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(also @Roberto)

On 07/09/2021 03:44, Coda Highland wrote:
On Mon, Sep 6, 2021 at 12:40 PM Roberto Ierusalimschy <> wrote:


1 undefined behavior

BEHAVIOR, upon use of a nonportable or erroneous program construct or of

(Emphasis added.) This definition only adds to the confusion.

Saying nothing satisfies this definition: If something is not mentioned
by the standard, the standard obviously imposes no requirments, and
therefore that something is undefined behavior.

-- Roberto

The clause in the middle is not optional, and both must be satisfied. The
standard must first state that a use is nonportable or erroneous, and then
it must not prescribe a requirement upon what an implementation should do
upon encountering such a program construct or data. If the standard does
not state that a use is nonportable or erroneous, then the lack of
specification means that it is, to use Lorenzo's terminology, plain UB, not

(To be fair, this means that the definition is grammatically incorrect
according to the formal rules of academic English. The commas should have
been omitted, as the appositive phrase "upon use of..." is essential to the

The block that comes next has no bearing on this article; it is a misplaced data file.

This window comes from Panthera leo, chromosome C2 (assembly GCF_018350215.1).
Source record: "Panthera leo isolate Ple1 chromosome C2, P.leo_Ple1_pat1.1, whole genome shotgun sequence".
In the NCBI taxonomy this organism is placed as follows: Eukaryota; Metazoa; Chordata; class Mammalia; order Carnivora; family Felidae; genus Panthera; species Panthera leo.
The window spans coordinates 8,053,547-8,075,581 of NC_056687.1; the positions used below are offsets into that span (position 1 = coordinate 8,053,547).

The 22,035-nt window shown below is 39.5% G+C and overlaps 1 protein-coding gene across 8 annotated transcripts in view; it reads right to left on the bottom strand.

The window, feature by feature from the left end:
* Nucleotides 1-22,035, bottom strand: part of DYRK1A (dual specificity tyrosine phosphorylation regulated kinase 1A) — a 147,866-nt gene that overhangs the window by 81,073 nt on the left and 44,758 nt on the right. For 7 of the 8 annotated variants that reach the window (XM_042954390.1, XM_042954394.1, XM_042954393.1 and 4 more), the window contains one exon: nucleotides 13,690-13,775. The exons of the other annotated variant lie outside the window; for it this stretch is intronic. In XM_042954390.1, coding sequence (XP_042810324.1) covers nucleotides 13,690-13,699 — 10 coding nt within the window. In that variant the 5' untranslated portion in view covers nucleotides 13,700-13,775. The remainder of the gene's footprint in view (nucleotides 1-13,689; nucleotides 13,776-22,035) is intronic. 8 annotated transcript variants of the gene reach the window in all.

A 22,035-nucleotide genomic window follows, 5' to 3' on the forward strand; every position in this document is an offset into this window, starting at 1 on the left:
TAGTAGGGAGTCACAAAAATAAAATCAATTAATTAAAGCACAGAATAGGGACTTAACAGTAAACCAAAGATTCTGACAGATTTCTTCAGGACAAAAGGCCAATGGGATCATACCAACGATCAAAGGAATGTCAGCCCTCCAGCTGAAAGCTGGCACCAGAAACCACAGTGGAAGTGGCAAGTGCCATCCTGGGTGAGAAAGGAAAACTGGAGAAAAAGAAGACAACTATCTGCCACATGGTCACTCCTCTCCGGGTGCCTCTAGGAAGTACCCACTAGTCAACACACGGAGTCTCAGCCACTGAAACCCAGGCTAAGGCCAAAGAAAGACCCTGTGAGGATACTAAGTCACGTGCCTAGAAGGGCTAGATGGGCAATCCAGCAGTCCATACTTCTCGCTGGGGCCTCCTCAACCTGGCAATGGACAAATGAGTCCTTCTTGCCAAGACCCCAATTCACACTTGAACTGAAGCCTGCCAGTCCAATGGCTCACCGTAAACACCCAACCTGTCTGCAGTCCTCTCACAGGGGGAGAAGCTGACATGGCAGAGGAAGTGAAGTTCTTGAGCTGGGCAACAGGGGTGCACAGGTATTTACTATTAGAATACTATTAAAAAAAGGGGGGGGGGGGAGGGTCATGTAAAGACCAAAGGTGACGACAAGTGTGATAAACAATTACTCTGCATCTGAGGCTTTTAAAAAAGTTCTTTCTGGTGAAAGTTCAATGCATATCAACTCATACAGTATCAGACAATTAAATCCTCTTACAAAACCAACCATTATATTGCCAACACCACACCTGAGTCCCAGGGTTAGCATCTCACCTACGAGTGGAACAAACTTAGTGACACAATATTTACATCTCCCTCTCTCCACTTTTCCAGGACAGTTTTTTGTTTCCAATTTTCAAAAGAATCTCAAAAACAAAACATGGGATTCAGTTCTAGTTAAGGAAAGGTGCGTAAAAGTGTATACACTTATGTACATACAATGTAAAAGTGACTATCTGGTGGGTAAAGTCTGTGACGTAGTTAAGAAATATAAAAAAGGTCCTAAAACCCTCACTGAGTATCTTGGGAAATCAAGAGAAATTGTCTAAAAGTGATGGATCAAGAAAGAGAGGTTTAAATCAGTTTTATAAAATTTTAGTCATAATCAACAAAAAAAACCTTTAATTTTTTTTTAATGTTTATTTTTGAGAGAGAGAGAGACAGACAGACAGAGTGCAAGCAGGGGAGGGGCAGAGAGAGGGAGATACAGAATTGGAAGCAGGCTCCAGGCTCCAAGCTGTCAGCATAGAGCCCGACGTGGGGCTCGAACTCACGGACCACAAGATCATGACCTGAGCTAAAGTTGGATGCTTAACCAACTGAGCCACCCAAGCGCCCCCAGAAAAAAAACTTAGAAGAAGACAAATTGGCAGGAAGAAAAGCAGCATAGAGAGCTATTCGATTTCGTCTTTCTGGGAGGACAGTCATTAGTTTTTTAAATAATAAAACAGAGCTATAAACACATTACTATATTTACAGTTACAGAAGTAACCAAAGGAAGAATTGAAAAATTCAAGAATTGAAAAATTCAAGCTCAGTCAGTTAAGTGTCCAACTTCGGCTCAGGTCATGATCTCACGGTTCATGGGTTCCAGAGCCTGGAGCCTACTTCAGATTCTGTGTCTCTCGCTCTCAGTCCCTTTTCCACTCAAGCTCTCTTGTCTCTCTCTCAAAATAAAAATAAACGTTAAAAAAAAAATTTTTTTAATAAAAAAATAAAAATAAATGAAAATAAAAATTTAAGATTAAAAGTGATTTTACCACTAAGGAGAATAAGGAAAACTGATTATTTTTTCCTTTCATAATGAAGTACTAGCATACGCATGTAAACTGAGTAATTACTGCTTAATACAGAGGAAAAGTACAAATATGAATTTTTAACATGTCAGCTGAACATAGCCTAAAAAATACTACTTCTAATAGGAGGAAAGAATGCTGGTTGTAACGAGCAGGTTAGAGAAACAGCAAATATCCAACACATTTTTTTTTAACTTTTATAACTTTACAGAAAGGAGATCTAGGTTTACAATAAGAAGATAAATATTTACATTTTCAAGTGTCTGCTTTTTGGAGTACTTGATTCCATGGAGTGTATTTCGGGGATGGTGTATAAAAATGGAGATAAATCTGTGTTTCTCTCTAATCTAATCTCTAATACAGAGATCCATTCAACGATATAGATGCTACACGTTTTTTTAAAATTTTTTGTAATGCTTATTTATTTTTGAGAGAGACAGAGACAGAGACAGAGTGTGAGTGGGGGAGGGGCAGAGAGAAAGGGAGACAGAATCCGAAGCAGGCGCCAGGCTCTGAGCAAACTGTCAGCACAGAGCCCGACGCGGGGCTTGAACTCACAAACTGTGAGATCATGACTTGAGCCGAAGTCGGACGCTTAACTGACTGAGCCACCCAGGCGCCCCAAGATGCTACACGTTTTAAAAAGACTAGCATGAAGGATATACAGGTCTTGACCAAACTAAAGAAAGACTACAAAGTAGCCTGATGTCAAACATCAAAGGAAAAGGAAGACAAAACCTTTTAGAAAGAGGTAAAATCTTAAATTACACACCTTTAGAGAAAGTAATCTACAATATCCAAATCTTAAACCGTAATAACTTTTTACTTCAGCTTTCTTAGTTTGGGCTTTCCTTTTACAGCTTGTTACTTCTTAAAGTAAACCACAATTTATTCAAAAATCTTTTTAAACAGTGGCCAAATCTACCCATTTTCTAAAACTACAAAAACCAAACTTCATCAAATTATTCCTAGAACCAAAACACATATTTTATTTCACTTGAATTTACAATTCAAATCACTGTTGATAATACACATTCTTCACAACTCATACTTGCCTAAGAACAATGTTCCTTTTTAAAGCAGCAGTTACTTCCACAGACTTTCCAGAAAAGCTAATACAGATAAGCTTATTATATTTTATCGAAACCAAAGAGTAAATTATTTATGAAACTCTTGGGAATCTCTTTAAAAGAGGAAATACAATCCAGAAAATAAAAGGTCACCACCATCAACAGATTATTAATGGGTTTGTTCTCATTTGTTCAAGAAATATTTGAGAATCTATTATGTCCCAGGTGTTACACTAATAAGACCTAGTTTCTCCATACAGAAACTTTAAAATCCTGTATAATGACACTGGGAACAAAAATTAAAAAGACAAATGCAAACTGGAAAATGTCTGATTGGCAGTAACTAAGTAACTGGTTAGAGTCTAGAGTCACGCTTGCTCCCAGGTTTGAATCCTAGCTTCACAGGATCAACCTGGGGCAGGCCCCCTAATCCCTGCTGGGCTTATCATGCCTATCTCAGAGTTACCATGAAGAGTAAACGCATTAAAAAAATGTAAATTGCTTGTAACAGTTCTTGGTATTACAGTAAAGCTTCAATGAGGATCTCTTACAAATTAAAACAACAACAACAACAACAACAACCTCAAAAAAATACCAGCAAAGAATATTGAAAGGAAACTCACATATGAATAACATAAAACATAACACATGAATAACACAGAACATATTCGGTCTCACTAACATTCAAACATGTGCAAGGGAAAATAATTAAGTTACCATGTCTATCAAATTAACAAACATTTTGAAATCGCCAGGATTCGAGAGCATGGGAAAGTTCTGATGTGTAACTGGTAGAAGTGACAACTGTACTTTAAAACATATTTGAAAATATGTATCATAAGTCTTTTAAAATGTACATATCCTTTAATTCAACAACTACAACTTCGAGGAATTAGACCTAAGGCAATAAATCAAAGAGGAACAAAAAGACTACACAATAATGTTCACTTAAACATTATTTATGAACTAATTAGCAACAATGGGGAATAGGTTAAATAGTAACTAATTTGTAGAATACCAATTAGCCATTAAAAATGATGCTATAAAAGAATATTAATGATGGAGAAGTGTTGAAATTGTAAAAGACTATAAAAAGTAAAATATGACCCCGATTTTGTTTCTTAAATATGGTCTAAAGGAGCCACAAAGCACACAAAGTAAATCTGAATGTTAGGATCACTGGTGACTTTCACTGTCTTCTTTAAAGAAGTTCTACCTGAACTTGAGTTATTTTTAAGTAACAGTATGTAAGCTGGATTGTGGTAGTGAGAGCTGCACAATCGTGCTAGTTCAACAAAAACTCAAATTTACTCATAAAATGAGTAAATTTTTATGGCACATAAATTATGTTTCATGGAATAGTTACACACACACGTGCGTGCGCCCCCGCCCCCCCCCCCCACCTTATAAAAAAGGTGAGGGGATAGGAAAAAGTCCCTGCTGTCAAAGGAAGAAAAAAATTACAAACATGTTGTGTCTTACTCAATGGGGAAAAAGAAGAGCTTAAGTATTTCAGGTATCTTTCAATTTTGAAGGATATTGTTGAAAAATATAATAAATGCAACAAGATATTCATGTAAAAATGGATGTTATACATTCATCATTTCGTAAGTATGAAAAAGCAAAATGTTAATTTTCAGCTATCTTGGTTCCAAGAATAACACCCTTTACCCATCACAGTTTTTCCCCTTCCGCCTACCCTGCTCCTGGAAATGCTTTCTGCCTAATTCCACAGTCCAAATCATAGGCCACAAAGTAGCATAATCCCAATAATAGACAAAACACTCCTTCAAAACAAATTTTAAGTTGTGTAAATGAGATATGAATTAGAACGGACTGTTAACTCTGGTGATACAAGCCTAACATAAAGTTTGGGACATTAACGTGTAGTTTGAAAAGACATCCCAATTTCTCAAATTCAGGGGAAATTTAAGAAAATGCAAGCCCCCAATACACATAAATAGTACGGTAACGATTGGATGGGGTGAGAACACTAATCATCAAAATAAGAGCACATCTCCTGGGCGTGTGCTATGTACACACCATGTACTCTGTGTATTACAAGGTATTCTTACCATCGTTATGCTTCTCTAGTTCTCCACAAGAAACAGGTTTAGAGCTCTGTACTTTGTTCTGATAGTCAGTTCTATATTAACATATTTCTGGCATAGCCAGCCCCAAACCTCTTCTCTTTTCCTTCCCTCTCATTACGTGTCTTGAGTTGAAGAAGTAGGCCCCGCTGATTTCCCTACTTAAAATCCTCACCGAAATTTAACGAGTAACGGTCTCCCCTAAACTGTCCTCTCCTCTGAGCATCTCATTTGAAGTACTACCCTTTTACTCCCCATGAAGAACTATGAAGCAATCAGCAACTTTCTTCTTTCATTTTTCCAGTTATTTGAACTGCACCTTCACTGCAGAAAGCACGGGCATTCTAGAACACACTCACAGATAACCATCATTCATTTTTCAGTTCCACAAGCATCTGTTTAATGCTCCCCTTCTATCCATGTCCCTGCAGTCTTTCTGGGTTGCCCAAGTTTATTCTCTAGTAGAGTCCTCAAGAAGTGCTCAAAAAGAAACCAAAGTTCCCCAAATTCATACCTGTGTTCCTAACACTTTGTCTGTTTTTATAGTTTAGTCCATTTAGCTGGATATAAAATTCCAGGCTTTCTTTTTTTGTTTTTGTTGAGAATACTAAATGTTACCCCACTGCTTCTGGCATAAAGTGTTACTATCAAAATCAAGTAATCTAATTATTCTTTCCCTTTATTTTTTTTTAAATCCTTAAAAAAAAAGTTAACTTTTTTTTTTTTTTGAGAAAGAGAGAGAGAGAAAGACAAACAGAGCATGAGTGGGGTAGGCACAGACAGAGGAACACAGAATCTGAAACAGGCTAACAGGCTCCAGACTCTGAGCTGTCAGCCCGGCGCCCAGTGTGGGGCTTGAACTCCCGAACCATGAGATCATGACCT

meaning of "behavior.")

That's exactly the remark I was going to make.

I completely agree with Roberto that the sentence is confusing. And (I guess) especially for us non-native English speakers (Roberto and I, I mean), because, as you pointed out, it is grammatically incorrect. At least the first comma should be omitted.

As I get it, the UB(TM) is just a marker the standard applies to well described cases (it's tempting to say "well-defined") mentioned in the standard itself. If you like, you could call it "splork behavior" (for want of a less confusing term), if putting the word "undefined" in it causes confusion (as it does).

So the standard states that some, *exactly described*, cases are "splork", all the other cases one could imagine are "simply" plainly undefined (but not splork).

What I say is supported by the fact the cases of splork behavior can be enumerated exhaustively, as the article I pointed to demonstrates (if you dig into it you also find the "%#c" case, for example). In fact the state in the article that there are "just" ~200 splork cases, no more no less.

In other words, only the standard can say something is splork. If the standard is simply silent on some case, then it's not splork (but just plainly undefined, as any sane people not sitting in the C committee would say).

Note that some of those splork cases have quite a wide scope, whereas some other have very narrow meaning. So the fact they can be enumerated doesn't mean that the actual set of use cases is small.

BTW, from the same author, this is also interesting:


/s/ Adam

-- Lorenzo